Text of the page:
Moving on to the problem of what to do with worn out shoes. Any shoes that are in good condition but which have been outgrown get handed on to younger cousins, otherwise we don’t replace shoes until they have been worn out (see photographic evidence). Shoes in this condition should not be donated to any charity organisation. However, if your shoes are gently worn you can donate them to local charities or organisations like Soles4Souls, Swapping Shoes with Amputees, and Shoes for Planet Earth.
I looked into recycling our old shoes and discovered that Nike’s Reuse A Shoe program, which collects worn-out athletic shoes for recycling and transforms them into Nike Grind, a material used to create courts, tracks, fields and playgrounds, does not operate in Australia (I spoke to Nike Head Office). I could post them to America but to be honest, I don’t want to pay for this and sending them that far probably negates the environmental benefits. I also found that Terracycle in Australia does not collect shoes for recycling. But then I came across Save Our Souls recycling partnership with Totally Workwear. I contacted them to confirm if the program still operates, and it does! Most of the stores will take old work boots so that the rubber can be recycled. My nearest store is Wonthaggi, so next time I am in that area I will be dropping the old work boots off. I’m relieved to have found this program for at least some of our shoes because I could not find a new purpose for all the old shoes in our life. I have enough pen holders and I have no reason to put plants in shoes when I have so much land to work with. I don’t believe in creating or keeping things that I don’t need or can’t give to anyone. I do have to send the sneakers to landfill but I am content knowing that the shoes have been completely ruined before we buy new ones and not just passed onto someone else to become part of their waste stream.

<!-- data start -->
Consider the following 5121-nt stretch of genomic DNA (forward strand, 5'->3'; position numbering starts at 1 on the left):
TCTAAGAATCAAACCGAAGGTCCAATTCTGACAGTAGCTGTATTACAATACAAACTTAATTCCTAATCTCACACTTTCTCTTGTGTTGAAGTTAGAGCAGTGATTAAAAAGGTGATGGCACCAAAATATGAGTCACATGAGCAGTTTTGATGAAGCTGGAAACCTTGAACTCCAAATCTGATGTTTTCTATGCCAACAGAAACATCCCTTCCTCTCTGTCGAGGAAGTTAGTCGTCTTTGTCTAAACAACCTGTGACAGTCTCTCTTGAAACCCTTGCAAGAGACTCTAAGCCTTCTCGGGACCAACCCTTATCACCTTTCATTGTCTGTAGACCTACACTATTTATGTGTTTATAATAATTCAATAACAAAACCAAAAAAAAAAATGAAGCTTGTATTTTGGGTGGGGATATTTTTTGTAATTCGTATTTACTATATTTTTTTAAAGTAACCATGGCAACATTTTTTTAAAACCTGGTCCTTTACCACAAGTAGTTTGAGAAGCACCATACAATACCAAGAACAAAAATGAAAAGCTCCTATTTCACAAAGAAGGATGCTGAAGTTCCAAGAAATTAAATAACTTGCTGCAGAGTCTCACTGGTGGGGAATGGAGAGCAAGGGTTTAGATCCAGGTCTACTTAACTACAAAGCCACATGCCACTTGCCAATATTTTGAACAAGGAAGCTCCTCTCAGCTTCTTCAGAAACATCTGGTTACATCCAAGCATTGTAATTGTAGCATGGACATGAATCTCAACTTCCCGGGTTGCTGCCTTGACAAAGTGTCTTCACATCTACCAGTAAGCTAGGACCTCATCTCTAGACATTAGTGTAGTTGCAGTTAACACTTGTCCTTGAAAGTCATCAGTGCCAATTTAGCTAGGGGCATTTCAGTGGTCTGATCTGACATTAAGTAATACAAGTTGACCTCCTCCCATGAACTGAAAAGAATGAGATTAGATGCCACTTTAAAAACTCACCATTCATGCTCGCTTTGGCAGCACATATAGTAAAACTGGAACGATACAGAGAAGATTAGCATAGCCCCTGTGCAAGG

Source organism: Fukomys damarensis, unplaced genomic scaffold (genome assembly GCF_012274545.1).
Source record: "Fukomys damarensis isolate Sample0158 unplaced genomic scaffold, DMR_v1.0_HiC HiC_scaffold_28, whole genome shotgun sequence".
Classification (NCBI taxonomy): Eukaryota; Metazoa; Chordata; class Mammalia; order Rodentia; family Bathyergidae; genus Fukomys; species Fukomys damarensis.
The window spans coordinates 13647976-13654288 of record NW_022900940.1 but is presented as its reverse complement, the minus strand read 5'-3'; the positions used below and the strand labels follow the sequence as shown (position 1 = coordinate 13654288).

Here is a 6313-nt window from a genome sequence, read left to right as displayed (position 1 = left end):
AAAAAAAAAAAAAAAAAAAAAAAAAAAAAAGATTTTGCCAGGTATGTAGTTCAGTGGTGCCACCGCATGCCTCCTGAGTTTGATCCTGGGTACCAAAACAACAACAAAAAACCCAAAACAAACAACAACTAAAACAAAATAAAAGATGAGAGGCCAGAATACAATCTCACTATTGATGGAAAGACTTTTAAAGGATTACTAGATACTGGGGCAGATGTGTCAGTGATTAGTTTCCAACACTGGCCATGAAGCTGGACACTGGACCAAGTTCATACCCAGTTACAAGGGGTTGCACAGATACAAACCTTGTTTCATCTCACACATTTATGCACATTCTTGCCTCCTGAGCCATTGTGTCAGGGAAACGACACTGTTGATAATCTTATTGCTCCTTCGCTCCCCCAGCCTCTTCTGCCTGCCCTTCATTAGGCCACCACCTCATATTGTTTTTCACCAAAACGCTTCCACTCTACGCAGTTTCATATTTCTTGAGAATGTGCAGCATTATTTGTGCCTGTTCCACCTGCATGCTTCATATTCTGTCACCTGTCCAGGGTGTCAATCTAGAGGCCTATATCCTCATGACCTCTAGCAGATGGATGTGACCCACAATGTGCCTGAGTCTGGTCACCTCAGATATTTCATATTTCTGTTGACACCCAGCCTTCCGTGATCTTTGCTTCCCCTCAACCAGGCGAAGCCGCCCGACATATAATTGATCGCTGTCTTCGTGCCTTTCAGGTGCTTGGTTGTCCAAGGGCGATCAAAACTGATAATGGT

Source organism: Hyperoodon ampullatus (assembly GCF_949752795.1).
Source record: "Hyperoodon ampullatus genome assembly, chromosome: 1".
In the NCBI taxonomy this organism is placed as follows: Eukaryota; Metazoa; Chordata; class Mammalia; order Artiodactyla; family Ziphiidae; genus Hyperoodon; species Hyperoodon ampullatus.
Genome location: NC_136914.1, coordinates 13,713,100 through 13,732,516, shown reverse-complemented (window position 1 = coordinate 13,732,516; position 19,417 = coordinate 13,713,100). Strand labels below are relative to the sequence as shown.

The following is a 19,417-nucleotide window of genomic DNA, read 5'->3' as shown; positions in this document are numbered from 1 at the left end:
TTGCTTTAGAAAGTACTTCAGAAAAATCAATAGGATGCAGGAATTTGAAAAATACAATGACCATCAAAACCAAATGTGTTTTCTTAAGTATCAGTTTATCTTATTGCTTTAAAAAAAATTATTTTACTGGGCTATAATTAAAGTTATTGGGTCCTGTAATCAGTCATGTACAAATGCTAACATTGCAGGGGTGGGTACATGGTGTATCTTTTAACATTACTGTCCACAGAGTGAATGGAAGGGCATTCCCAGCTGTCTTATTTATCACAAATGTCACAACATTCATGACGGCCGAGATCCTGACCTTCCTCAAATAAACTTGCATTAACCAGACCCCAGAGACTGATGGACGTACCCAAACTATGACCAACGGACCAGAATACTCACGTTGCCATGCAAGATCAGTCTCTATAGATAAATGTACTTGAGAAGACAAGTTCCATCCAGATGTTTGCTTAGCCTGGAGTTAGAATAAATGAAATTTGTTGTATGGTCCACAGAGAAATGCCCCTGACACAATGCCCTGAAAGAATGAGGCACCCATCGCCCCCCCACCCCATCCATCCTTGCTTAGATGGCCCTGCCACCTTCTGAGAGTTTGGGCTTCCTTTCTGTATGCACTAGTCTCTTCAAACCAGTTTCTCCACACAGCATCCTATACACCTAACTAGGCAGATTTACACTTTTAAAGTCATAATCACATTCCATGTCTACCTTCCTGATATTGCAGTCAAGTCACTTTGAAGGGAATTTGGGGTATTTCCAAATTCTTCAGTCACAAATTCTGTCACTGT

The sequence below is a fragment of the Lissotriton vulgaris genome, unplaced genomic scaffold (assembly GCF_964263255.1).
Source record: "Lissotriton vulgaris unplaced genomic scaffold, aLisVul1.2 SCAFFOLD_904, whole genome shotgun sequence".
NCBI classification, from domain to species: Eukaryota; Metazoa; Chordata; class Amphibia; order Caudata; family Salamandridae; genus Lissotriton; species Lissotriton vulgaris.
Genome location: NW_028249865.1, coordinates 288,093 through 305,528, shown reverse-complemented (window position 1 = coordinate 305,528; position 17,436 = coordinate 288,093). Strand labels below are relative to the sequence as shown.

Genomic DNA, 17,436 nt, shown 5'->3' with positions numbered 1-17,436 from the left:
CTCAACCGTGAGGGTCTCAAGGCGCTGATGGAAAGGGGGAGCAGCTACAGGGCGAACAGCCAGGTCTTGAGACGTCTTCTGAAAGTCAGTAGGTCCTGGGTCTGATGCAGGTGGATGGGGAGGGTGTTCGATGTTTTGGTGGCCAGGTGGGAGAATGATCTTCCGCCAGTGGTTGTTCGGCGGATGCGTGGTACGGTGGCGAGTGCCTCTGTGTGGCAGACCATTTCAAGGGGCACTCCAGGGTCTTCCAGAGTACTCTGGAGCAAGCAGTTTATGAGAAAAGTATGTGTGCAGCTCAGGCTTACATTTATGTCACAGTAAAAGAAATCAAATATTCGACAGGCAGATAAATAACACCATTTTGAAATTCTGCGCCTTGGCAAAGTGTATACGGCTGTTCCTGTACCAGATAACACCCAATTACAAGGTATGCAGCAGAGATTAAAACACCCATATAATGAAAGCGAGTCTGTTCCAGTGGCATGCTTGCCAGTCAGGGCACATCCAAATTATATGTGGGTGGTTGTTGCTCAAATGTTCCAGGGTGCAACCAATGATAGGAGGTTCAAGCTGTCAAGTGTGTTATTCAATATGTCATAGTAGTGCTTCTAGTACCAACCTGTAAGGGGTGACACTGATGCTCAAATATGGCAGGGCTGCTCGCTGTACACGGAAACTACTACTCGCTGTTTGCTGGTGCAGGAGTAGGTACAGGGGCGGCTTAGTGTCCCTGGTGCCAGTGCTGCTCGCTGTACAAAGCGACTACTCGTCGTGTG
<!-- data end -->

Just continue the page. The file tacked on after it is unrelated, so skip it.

Also in the process of cleaning up and clearing out I:
- sorted reusable paper from paper that needs to be recycled
- cleaned labels off jars to reuse them for storage, preserves, or drinking glasses
- took our collection of single use household batteries to Aldi for recycling
- placed our collection of steel jar lids and twist tops into a steel can which I squeezed shut to ensure the contents is recycled
- took four blown light globes, an old irreparable TV, a mobile phone, a motorbike tyre, and six months of paper, glass and steel to the Lardner transfer station for recycling (we don’t have kerbside waste collection)
- mended clothing
- disassembled clothing that cannot be donated into reusable parts for future projects
- stitched up soft toys and repaired wooden toys
- sharpened knives rather than replacing them
- glued pottery back together
- smashed a broken plate into pieces for future mosaic artwork
- replaced a rake handle instead of buying a new rake and used the old handle as garden stakes
- cleaned out the fireplace and put in all the ash in the compost
- gave the dog a haircut and put all the hair in the compost
I‘m very happy to say that even though most of the items I’ve dealt with have come from a time when I was not thinking about zero waste – yes, I was waste conscious but not to this extent – I’ve still been able to reuse or recycle all of it. I really hope that when you have your next big clean-up, you’ll take the little bit of extra time and thought to ensure as many resources as possible get reused rather than sent to landfill.